Supporting nurses to become clinical leaders
RCN clinical leadership programme revitalises senior nurses' approach to leading and managing teams
Putting ideas into practice is at the core of the RCN’s clinical leadership programme, which supports participants to make improvements.
‘It’s a transformational experience,’ says RCN interim head of education Anne Corrin. ‘The change is both personal and professional.’
Feedback from those taking part highlights increasing self-awareness and improvements in managing teams, with the programme revitalising their approach. Organisations say the course has a positive effect on staff retention.
Suitable for both NHS trusts and the independent sector, the programme is offered in two ways:
- For individuals and costs £2,000 plus VAT, with discounts for RCN members. The next programme starts in January at the RCN headquarters in London.
- For healthcare organisations, which select a representative to be trained at an RCN residential course. The aim is for the participant to become an approved facilitator, gaining a licence to deliver the programme to up to 20 people a year over a recommended 10-month period. ‘It’s similar to train the trainer,’ explains Dr Corrin.
The fee is £9,600 plus VAT. This includes the residential course, the licence to deliver the programme, support from an RCN associate consultant and all programme materials. If the participant goes on to train the maximum of 20 people the cost equates to £480 for each person, and so can be a more cost effective way to train larger groups of staff. The next course will take place in September.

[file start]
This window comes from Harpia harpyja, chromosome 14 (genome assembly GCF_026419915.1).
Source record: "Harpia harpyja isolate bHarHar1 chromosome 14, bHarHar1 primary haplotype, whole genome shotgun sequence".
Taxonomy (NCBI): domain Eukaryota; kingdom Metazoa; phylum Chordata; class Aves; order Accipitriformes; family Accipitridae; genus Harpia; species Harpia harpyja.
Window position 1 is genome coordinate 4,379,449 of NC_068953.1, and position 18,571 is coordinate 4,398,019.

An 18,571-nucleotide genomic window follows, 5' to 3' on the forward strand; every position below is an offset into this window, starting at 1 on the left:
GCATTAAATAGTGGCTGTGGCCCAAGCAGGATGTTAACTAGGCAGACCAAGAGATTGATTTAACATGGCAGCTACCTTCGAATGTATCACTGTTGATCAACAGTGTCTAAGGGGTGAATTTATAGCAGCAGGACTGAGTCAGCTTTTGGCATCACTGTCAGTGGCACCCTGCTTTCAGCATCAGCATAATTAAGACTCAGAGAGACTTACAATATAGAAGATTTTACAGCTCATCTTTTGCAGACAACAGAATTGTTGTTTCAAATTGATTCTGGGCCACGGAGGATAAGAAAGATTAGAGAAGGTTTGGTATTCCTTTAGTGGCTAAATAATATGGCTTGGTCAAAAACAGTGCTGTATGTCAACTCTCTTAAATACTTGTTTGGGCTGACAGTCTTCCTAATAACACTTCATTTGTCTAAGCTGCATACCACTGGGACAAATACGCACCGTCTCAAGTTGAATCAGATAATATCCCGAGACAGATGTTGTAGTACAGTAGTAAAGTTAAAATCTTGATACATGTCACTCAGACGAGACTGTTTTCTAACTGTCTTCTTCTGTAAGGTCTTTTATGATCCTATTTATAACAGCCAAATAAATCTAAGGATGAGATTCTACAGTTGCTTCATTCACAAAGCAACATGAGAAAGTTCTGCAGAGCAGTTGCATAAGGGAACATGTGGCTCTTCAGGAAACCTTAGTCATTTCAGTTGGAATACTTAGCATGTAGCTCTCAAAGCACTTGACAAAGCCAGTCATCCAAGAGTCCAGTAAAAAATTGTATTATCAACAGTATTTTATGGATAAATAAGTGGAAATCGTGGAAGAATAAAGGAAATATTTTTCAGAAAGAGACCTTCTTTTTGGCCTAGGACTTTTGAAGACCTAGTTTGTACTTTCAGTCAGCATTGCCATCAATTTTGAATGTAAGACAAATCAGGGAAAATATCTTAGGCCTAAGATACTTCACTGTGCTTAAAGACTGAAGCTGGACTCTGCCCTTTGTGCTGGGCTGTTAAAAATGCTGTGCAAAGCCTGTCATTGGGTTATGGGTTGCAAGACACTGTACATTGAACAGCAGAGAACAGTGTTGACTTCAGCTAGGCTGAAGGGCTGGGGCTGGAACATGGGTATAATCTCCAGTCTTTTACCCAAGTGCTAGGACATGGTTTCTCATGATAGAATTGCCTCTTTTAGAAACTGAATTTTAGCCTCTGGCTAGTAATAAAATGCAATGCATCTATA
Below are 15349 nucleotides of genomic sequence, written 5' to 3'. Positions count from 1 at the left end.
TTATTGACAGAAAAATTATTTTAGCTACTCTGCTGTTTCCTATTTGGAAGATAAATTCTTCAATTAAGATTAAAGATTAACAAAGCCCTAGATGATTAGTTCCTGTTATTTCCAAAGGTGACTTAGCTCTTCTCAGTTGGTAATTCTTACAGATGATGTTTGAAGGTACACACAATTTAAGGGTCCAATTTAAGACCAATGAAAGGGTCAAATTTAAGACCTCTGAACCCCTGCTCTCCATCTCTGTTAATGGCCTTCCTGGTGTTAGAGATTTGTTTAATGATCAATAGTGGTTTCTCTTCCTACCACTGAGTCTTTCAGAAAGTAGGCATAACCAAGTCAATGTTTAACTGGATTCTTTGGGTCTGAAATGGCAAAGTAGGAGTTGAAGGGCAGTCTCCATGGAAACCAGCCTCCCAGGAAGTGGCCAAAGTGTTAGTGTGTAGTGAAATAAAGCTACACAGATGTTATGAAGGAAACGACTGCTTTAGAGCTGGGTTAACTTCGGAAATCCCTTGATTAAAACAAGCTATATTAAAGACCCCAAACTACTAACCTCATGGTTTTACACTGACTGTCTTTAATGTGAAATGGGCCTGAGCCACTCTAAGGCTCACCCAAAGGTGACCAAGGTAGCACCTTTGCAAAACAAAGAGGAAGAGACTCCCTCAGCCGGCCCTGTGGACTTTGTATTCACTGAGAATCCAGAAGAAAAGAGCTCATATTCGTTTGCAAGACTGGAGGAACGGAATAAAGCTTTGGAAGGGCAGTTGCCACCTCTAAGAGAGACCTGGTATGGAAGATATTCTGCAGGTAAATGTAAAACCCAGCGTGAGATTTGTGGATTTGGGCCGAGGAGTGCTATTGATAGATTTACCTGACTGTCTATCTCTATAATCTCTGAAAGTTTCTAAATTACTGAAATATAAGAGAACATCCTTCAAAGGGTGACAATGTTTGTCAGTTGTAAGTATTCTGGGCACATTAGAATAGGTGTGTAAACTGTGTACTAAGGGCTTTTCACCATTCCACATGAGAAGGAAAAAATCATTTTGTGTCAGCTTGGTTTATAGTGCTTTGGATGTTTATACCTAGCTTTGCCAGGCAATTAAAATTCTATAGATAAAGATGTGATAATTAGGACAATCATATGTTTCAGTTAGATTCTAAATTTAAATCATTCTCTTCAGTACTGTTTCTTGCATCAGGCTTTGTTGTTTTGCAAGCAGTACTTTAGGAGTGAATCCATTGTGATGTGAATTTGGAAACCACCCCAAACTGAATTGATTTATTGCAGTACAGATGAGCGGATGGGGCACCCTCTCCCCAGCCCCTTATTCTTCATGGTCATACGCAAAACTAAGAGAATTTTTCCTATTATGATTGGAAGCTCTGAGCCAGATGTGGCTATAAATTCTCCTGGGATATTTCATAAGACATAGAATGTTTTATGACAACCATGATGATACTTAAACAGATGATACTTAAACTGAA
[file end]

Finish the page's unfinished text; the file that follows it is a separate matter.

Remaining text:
Both modes of delivery share the same programme content, which includes inspiring a shared vision, modelling the way and enabling others to act. At the outset, participants are expected to have undergone some form of self-assessment.
‘They need to know their starting point so they can evaluate what they’ve gained at the end,’ says Dr Corrin.
The programme is designed for clinicians at bands 6 and 7 who are expected to lead a service improvement project in their workplace.
Dr Corrin says they are likely to be ward managers or deputies. ‘They need some authority to be able to deliver on their own project. We seek buy-in from their managers too,’ she says.
Action learning sets are another key aspect of the programme. These comprise four to six people who provide a safe space to discuss potentially challenging issues and suggest solutions to trial. The individual can report back on what happens.
‘You have a group with different opinions and experience all focusing their minds on one issue,’ says Dr Corrin. ‘They can be really powerful.’
The RCN is also in the early stages of planning a leadership course for those at bands 2-5.
For more information or to apply for either model, email email@example.com or telephone 0207 647 3485.
Lynne Pearce is a freelance health writer